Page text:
Is your land eligible for BPS?
To draw down payment in respect of your BPS entitlements, you must have an eligible hectare to accompany each entitlement.
A hectare is eligible, provided an agricultural activity is carried out on it, such as growing crops, grazing animals or adhering to the requirements of a scheme (e.g. wild-bird cover in GLAS). Farmers are obliged to declare all lands on their holding, including afforested land, owned, rented-in and leased-in land.
Mountain and hill land is eligible provided it is kept in an eligible state by grazing it with adequate stock numbers. Commonage is eligible also, with the majority of commonages assigned a commonage adviser.
The commonage advisors, in most cases, have completed a Commonage Management Plan, which farmers in the GLAS Scheme have signed up to.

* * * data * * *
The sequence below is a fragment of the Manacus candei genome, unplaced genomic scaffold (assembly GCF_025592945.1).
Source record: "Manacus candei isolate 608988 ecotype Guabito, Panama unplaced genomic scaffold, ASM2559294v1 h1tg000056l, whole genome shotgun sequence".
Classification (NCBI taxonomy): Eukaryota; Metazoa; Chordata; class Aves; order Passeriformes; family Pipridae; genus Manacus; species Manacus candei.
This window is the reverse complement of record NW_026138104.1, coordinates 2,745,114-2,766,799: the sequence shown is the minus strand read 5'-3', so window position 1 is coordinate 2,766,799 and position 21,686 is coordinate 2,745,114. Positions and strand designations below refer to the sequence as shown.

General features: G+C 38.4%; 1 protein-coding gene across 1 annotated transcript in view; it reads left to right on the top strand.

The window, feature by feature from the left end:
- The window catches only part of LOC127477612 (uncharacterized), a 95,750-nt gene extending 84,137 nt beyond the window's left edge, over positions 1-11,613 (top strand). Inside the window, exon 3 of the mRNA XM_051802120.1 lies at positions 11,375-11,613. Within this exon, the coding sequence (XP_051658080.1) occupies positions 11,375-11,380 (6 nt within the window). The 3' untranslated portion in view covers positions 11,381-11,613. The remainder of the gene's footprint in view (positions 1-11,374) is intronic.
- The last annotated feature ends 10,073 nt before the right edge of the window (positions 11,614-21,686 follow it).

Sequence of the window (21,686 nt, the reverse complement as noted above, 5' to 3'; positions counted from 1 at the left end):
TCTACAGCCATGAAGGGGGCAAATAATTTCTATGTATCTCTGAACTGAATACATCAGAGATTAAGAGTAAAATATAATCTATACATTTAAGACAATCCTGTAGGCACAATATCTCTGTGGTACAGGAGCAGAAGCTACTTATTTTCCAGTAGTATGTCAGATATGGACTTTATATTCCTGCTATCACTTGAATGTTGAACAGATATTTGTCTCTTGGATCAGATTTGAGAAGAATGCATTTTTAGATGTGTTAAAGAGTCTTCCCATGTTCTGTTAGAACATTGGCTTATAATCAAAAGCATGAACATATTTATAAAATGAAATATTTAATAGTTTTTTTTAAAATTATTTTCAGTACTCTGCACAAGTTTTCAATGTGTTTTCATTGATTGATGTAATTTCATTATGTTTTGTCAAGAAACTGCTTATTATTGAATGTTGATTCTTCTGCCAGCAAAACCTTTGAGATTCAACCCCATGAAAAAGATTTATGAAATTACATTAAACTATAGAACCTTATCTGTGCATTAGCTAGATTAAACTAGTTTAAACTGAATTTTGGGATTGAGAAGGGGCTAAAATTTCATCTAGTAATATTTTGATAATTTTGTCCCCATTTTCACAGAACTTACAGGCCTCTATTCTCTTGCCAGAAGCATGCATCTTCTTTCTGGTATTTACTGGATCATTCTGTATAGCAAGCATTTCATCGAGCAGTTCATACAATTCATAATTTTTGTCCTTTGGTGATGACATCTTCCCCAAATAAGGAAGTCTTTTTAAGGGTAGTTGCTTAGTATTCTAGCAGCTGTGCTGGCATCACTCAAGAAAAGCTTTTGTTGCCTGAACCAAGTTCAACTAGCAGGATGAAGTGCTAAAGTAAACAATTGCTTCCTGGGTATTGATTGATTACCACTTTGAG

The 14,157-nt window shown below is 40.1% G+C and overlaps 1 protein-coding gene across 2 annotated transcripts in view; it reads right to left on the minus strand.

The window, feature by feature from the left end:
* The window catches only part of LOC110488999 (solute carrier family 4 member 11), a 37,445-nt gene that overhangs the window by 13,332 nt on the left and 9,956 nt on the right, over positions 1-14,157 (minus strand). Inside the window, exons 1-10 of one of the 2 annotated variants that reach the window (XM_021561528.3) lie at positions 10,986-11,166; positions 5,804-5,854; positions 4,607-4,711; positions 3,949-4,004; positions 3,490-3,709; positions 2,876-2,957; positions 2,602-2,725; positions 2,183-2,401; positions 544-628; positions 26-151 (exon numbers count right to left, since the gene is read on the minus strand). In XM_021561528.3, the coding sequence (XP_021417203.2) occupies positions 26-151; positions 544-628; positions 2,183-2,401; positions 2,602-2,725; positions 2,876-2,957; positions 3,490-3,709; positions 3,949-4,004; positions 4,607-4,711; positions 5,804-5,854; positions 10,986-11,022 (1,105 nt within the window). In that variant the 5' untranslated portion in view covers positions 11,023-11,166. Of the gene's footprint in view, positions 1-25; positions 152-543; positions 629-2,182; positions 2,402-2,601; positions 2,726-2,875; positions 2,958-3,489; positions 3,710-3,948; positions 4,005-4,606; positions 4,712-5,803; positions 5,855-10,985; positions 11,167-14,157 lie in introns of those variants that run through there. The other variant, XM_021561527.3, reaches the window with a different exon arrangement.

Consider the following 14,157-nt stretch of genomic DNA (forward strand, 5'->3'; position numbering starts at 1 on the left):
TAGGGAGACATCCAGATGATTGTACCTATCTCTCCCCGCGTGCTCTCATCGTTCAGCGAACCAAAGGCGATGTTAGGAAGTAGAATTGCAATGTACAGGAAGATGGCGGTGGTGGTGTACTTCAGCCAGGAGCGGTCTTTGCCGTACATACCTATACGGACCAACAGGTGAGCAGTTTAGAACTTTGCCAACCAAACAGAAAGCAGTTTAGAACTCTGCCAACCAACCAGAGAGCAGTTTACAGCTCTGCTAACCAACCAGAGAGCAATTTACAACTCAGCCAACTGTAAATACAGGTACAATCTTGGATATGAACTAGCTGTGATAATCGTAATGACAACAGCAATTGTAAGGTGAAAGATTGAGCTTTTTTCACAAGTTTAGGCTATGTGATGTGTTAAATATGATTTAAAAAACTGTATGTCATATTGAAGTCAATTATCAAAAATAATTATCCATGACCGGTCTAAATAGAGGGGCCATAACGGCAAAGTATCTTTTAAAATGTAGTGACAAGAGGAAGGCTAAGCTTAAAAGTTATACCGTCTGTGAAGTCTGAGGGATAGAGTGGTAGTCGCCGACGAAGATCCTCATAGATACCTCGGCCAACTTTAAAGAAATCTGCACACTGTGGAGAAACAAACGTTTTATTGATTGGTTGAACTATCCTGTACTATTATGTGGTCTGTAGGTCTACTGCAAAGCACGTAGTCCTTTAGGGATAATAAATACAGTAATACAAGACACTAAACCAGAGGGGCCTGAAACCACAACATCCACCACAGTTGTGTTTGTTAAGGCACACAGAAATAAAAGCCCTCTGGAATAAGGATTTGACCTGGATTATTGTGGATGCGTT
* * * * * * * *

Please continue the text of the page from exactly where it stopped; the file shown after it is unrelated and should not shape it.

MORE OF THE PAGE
This management plan outlines the management practices for the commonage shareholders, such as minimum and maximum stocking rates for the commonage and each individual farmer.
Burning, overgrazing/under-grazing, soil erosion and other activities require consent. Bogland, whether used for turf production or not, is not eligible. Blanket bog that is used for agricultural purposes continues to be eligible.
Areas of agricultural land may no longer be eligible due to scrub encroachment. Appropriate deductions must be made to claimed areas where sections of a land parcel are ineligible.
The eligibility of land with rushes is a concern for farmers. Land with rushes will remain eligible for BPS once rushes are controlled by grazing animals, spot spraying, reseeding or mechanical means such as mowing or topping.